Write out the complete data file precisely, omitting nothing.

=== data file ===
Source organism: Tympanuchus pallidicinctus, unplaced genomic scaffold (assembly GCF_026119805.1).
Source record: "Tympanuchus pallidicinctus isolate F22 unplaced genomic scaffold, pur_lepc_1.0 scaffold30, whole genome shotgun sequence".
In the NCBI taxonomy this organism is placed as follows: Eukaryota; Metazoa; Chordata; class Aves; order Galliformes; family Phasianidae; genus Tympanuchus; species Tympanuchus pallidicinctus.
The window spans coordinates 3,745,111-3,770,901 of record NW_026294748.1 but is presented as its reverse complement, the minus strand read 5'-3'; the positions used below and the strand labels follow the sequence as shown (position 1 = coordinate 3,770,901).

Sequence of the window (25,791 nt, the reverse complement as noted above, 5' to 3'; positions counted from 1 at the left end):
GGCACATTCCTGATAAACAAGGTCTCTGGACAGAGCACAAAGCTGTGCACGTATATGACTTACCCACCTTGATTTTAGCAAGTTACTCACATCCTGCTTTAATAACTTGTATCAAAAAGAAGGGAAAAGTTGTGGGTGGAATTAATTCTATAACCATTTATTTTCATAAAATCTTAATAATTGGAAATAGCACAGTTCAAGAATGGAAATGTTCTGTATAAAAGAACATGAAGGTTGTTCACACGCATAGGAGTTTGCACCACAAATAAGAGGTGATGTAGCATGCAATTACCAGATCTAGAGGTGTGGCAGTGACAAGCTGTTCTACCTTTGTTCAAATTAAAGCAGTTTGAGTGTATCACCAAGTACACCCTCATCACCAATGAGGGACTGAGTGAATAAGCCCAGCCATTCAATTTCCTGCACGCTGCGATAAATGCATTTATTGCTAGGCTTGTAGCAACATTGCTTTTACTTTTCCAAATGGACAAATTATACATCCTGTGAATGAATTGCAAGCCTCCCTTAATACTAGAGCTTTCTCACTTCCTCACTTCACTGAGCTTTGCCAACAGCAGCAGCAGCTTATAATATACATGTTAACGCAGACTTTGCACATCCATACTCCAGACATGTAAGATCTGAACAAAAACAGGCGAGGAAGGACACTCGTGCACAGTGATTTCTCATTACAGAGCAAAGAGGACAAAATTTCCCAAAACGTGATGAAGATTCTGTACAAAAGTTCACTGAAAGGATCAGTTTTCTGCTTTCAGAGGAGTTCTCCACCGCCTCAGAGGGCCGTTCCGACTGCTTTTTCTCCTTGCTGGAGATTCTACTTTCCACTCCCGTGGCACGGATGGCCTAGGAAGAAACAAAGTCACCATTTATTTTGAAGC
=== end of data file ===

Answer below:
Source organism: Tympanuchus pallidicinctus, unplaced genomic scaffold (assembly GCF_026119805.1).
Source record: "Tympanuchus pallidicinctus isolate F22 unplaced genomic scaffold, pur_lepc_1.0 scaffold30, whole genome shotgun sequence".
In the NCBI taxonomy this organism is placed as follows: Eukaryota; Metazoa; Chordata; class Aves; order Galliformes; family Phasianidae; genus Tympanuchus; species Tympanuchus pallidicinctus.
The window spans coordinates 3,745,111-3,770,901 of record NW_026294748.1 but is presented as its reverse complement, the minus strand read 5'-3'; the positions used below and the strand labels follow the sequence as shown (position 1 = coordinate 3,770,901).

Sequence of the window (25,791 nt, the reverse complement as noted above, 5' to 3'; positions counted from 1 at the left end):
GGCACATTCCTGATAAACAAGGTCTCTGGACAGAGCACAAAGCTGTGCACGTATATGACTTACCCACCTTGATTTTAGCAAGTTACTCACATCCTGCTTTAATAACTTGTATCAAAAAGAAGGGAAAAGTTGTGGGTGGAATTAATTCTATAACCATTTATTTTCATAAAATCTTAATAATTGGAAATAGCACAGTTCAAGAATGGAAATGTTCTGTATAAAAGAACATGAAGGTTGTTCACACGCATAGGAGTTTGCACCACAAATAAGAGGTGATGTAGCATGCAATTACCAGATCTAGAGGTGTGGCAGTGACAAGCTGTTCTACCTTTGTTCAAATTAAAGCAGTTTGAGTGTATCACCAAGTACACCCTCATCACCAATGAGGGACTGAGTGAATAAGCCCAGCCATTCAATTTCCTGCACGCTGCGATAAATGCATTTATTGCTAGGCTTGTAGCAACATTGCTTTTACTTTTCCAAATGGACAAATTATACATCCTGTGAATGAATTGCAAGCCTCCCTTAATACTAGAGCTTTCTCACTTCCTCACTTCACTGAGCTTTGCCAACAGCAGCAGCAGCTTATAATATACATGTTAACGCAGACTTTGCACATCCATACTCCAGACATGTAAGATCTGAACAAAAACAGGCGAGGAAGGACACTCGTGCACAGTGATTTCTCATTACAGAGCAAAGAGGACAAAATTTCCCAAAACGTGATGAAGATTCTGTACAAAAGTTCACTGAAAGGATCAGTTTTCTGCTTTCAGAGGAGTTCTCCACCGCCTCAGAGGGCCGTTCCGACTGCTTTTTCTCCTTGCTGGAGATTCTACTTTCCACTCCCGTGGCACGGATGGCCTAGGAAGAAACAAAGTCACCATTTATTTTGAAGC